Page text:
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Hackers impersonate AOL users

Since November, a group of teenagers say they have been stealing AOL Instant Messenger screen names and masquerading as their rightful owners. The hackers sometimes act as imposters and pilfer credit card numbers and other personal data from friends and family of the exploited online users.

Since November, a group of teenagers say they have been stealing AOL Instant Messenger screen names and masquerading as their rightful owners. The hackers sometimes act as imposters and pilfer credit card numbers and other personal data from friends and family of the exploited online users. The hackers demonstrated their method to MSNBC on Monday.

According to a letter the hackers sent on Sunday to members of the technology press, they use the names "just for the pure joy of trying to ruin friendships by insulting friends who have no idea they are talking to a hacker and not the victim."

The hackers say they have contacted the media because AOL (NYSE: AOL) had not responded to their notification to them of the security hole.

An AOL spokesman, Rich D'Amato, said on Monday afternoon, "We are aware of the situation and are deploying security measures to defeat it. When hacker behavior crosses the line into illegal action, we'll certainly bring it to the attention of authorities."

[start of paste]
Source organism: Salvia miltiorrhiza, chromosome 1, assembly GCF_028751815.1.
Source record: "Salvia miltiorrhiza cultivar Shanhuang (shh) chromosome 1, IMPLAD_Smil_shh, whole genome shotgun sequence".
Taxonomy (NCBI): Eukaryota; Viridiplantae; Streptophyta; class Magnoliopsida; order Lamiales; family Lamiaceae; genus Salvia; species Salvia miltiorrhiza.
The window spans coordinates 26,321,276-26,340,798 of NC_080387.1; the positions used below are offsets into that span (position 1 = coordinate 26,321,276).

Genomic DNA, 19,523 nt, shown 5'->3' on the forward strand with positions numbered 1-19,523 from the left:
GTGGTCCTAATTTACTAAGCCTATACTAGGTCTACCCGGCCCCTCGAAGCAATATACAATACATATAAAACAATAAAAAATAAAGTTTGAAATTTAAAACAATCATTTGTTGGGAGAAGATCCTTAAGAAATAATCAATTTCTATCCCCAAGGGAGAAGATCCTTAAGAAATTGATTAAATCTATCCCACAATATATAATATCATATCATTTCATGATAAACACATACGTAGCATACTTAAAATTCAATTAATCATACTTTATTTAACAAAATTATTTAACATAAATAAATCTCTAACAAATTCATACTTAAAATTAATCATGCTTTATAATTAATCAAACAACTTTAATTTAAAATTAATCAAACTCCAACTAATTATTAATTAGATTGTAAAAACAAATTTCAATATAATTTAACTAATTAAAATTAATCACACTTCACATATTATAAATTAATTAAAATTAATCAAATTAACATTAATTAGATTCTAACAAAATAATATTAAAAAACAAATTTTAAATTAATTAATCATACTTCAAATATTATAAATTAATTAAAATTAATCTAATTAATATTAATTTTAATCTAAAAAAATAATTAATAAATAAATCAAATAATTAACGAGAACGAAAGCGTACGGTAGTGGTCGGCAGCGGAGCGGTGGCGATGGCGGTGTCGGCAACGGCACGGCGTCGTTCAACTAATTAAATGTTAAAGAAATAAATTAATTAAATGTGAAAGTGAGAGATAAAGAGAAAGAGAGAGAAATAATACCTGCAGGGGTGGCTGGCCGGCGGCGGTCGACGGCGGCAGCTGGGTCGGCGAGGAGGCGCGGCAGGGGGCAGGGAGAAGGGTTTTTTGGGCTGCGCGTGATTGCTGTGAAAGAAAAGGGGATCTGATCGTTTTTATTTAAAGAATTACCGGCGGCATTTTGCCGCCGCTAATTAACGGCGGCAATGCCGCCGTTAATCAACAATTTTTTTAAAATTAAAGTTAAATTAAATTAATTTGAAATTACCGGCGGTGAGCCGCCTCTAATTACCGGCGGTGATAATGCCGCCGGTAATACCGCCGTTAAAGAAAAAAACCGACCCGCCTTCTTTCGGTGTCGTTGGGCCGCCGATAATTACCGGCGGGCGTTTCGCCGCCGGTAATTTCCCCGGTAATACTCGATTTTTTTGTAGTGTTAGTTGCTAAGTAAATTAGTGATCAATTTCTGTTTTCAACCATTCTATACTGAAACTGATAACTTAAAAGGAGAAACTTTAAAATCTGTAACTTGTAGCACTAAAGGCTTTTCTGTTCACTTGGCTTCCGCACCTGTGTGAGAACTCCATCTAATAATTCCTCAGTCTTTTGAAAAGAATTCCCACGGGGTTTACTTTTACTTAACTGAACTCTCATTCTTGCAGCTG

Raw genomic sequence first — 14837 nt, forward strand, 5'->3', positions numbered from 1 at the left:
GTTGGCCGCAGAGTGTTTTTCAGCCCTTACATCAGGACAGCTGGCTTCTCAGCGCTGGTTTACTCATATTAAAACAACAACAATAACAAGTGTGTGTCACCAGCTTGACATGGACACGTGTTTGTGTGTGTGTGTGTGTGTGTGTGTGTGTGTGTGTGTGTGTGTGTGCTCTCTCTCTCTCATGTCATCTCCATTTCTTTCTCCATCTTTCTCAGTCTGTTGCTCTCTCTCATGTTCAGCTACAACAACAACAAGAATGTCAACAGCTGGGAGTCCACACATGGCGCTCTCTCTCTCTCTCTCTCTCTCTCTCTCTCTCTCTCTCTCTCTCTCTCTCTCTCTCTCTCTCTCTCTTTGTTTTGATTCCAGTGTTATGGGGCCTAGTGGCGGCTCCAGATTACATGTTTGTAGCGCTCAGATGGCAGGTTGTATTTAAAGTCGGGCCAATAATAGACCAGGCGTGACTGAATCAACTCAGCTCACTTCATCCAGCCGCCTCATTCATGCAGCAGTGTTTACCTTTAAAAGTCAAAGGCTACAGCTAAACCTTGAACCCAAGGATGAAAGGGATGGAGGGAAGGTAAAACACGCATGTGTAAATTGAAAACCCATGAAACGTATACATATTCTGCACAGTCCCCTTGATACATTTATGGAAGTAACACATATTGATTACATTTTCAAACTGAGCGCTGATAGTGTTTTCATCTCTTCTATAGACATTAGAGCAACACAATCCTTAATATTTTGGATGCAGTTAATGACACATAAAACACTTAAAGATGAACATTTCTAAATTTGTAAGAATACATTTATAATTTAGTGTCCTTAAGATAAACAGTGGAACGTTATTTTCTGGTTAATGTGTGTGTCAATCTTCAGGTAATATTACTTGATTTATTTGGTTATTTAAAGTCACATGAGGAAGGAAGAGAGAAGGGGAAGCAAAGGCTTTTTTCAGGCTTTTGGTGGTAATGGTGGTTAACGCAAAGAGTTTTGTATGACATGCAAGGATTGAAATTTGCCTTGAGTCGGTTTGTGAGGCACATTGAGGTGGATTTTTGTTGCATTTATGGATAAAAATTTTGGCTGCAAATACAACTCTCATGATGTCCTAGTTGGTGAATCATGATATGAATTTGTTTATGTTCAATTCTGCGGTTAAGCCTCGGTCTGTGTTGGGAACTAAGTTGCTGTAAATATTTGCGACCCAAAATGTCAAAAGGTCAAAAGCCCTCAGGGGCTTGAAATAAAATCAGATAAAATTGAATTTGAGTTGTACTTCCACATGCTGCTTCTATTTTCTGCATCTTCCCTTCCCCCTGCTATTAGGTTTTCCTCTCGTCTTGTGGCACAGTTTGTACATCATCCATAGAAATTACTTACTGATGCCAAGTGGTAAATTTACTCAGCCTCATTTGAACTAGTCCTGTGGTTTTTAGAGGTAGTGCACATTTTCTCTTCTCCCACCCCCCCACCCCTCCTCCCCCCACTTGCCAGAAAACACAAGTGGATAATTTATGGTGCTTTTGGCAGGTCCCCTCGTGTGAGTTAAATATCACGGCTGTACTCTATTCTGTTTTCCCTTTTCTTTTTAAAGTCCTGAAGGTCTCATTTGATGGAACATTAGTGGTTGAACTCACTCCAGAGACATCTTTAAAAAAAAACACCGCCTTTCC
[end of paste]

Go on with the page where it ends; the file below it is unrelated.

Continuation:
D'Amato would not specify how many people had been affected or pinpoint the time line, saying those details could affect the investigation.

"AOL is so easy to abuse it's pathetic," said TangentX, who says he is 17 years old and, along with two others, found the security hole this fall. They discussed it, he said, in special private chat rooms on AOL for hackers and use of the so-called "exploit" spread. He estimates that 400 names have been stolen to date.

AOL press materials say that 45 million people have created AOL Instant Messenger screen names as of last August. The popular software allows online users to chat privately, almost in real time, with others who have the software. AOL also owns ICQ, another popular instant messaging program, which claims 50 million registered users.

TangentX says he and others have found several ways to make an instant message screen name into an AOL account without the password. One involves resetting a password for a screen name through a security hole. The other involves taking a screen name, creating an AOL account for it and then changing the password.

When he was given a screen name on Monday afternoon by MSNBC, TangentX was able to access the account and send an instant message from the name in a matter of minutes.